The final variant of the Gorgon family to be produced was the Pollux, a pulsejet test vehicle based on the Gorgon IIC, which was flown between 1949 and 1951.[8] However, in 1950, the onset of the Cold War and the hot war in Korea led to the proposal to develop the Gorgon IV airframe into a chemical-weapons dispenser vehicle, designated Gorgon V; work on Gorgon V continued until late 1953, when the program was cancelled, the Gorgon program drawing to a close.[9]


Name First designation Second designation Third designation Fourth designation Number built Type
Gorgon IIAKA2N-1KU2N-1CTV-4CTV-N-421Air-to-air; canard layout, single-rocket power.[1]
Gorgon IIB0Air-to-air; canard layout, turbojet power.[1]
Gorgon IICKGN-1KUN-1CTV-2CTV-N-2?Surface-to-surface; canard layout, pulsejet power. Eight TD2N-1/KD2N-1 target drones also built.[1]
Gorgon IIIAKA3N-1KU3N-1CTV-6CTV-N-634Air-to-air; conventional layout, single-rocket power.[1]
Gorgon IIIBTD2N-1KDN-119Air-to-air; conventional layout, turbojet power. Unbuilt as designed, produced as target drone.[1]
Gorgon IIICKA3N-2KU3N-2RTV-4RTV-N-412Air-to-air; conventional layout, twin-rocket power.[1]
Gorgon IVKUM-1PTV-2PTV-N-2KDM-119Air-to-surface; conventional layout, ramjet power.[1]
Gorgon VASM-N-50Air-to-surface; conventional layout, unpowered.[1]
PolluxRTV-N-15?Test vehicle; canard layout, pulsejet power.[1]



  1. Parsch 2005
  2. Ordway and Wakeford 1960, p.181.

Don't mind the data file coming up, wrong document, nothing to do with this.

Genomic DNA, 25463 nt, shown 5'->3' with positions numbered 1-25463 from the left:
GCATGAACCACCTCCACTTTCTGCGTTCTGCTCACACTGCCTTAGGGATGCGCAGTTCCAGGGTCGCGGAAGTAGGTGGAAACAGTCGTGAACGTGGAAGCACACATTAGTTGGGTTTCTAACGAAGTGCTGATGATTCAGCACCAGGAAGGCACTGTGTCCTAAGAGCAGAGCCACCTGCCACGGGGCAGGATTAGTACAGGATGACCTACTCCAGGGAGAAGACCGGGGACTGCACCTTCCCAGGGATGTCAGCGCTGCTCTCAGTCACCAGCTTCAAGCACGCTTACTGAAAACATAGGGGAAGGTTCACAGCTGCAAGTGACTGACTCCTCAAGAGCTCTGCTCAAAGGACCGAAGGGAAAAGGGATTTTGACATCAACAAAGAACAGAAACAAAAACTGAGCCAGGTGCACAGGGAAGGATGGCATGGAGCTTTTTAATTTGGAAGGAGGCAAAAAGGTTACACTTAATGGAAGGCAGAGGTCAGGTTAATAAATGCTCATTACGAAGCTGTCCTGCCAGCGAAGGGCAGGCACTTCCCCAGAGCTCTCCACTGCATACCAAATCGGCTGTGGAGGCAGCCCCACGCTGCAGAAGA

3. "Navy Guided Missiles". Astro-Jet. Reaction Research Society (18): 11. Fall 1947. Retrieved 2017-12-06.
  4. Trimble 1990, p.278.
  5. Friedman 1982, p.201.
  6. White 1991, p.36.
  7. Yenne 2006, p.27.
  8. "RTV-N-15 drone". National Air and Space Museum. Smithsonian Institution. 26 September 2016. Retrieved 2017-12-06.
  9. Gunston 1979, p.121.


  • Friedman, Norman (1982). U.S. Naval Weapons: Every gun, missile, mine, and torpedo used by the U.S. Navy from 1883 to the present day. Annapolis, MD: Naval Institute Press. ISBN 978-0-87021-735-7.
  • Gunston, Bill (1979). The Illustrated Encyclopedia of the World's Rockets & Missiles. London: Salamander Books. ISBN 0-517-26870-1.
  • Ordway, Frederick Ira; Ronald C. Wakeford (1960). International Missile and Spacecraft Guide. New York: McGraw-Hill. ASIN B000MAEGVC.
  • Parsch, Andreas (4 January 2005). "Martin ASM-N-5 Gorgon V (and other NAMU Gorgon variants)". Directory of U.S. Military Rockets and Missiles, Appendix 1: Early Missiles and Drones. Designation-Systems. Retrieved 2017-12-06.
  • Trimble, William F. (1990). Wings for the Navy: A History of the Naval Aircraft Factory 1917–1956. Annapolis, MD: Naval Institute Press. ISBN 978-0-87021-663-3.
  • White, Maxwell (1991). An Interpretative History of the Pacific Missile Test Center: The Genesis, Road to Point Mugu, 1936–1946. Point Mugu, CA: Pacific Missile Test Center. ASIN B00010AIGU.
  • Yenne, Bill (2006). Secret Gadgets and Strange Gizmos: High-Tech (and Low-Tech) Innovations of the U.S. Military. Minneapolis, MN: Zenith Press. ISBN 978-0760321157.
This article is issued from Wikipedia. The text is licensed under Creative Commons - Attribution - Sharealike. Additional terms may apply for the media files.